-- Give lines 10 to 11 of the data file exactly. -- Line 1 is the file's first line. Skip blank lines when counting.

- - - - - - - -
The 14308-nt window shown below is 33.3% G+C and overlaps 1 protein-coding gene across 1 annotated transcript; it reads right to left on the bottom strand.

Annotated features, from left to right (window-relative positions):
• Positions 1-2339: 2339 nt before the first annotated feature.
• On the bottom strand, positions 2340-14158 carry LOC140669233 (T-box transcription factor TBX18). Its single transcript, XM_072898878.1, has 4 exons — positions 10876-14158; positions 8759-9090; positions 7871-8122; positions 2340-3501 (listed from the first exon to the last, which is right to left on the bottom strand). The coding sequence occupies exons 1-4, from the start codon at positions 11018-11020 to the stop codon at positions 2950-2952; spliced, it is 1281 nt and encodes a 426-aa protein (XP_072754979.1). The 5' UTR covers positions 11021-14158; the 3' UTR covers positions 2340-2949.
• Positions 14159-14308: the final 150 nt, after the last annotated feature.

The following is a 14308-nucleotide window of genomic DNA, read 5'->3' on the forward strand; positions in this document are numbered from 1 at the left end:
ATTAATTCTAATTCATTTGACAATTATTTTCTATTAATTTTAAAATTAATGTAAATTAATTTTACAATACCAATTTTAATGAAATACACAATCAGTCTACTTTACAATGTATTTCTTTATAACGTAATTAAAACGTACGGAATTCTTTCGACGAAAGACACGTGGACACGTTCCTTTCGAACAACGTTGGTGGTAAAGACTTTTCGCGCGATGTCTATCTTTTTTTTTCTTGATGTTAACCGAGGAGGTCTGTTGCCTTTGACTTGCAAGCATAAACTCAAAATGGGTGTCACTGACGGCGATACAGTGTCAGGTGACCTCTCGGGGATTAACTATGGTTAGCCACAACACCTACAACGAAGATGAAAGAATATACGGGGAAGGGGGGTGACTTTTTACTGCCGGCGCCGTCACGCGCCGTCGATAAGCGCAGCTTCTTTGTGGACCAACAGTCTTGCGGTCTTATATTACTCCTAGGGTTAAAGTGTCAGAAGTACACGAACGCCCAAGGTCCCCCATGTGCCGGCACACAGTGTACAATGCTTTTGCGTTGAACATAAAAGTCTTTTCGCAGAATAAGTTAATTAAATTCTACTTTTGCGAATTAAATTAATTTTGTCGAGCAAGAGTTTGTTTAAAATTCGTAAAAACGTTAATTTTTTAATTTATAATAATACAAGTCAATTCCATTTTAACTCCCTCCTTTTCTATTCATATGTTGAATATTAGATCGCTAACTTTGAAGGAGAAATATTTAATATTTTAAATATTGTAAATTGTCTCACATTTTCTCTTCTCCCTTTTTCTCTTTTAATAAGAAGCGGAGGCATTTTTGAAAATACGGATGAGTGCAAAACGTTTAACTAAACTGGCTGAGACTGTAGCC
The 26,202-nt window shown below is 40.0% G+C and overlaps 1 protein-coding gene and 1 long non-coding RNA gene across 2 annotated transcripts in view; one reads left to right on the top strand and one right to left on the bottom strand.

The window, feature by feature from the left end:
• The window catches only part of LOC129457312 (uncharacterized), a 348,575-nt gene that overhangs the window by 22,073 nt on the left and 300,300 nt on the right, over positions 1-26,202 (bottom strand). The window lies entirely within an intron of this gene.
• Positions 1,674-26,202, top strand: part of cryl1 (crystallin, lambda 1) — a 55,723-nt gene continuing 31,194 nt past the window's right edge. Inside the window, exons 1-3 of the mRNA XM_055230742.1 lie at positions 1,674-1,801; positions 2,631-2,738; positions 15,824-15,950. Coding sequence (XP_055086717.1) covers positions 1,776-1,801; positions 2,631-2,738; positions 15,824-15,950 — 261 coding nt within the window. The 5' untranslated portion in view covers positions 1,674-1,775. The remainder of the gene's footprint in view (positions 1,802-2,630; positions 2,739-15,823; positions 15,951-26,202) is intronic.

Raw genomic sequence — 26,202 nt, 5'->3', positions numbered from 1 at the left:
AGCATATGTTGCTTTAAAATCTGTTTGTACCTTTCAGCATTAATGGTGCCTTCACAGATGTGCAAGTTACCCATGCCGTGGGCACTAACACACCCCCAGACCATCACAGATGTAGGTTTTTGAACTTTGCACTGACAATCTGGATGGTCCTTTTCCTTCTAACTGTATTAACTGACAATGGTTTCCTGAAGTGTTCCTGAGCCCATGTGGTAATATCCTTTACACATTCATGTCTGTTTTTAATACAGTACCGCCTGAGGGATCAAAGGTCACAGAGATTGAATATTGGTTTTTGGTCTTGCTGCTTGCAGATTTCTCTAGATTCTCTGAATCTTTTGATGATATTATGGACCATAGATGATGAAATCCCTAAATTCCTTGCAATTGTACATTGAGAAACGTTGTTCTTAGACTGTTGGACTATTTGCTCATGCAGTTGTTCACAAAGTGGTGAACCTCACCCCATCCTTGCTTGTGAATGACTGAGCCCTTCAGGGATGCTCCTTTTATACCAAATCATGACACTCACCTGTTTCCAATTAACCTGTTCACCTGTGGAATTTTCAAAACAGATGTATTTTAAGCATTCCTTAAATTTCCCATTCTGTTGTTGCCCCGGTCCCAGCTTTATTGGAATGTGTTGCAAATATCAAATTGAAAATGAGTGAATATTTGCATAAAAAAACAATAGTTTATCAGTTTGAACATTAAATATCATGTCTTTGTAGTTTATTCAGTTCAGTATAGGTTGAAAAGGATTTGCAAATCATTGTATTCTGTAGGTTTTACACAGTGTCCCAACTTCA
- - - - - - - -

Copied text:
• The window catches only part of LOC129457312 (uncharacterized), a 348,575-nt gene that overhangs the window by 22,073 nt on the left and 300,300 nt on the right, over positions 1-26,202 (bottom strand). The window lies entirely within an intron of this gene.
• Positions 1,674-26,202, top strand: part of cryl1 (crystallin, lambda 1) — a 55,723-nt gene continuing 31,194 nt past the window's right edge. Inside the window, exons 1-3 of the mRNA XM_055230742.1 lie at positions 1,674-1,801; positions 2,631-2,738; positions 15,824-15,950. Coding sequence (XP_055086717.1) covers positions 1,776-1,801; positions 2,631-2,738; positions 15,824-15,950 — 261 coding nt within the window. The 5' untranslated portion in view covers positions 1,674-1,775. The remainder of the gene's footprint in view (positions 1,802-2,630; positions 2,739-15,823; positions 15,951-26,202) is intronic.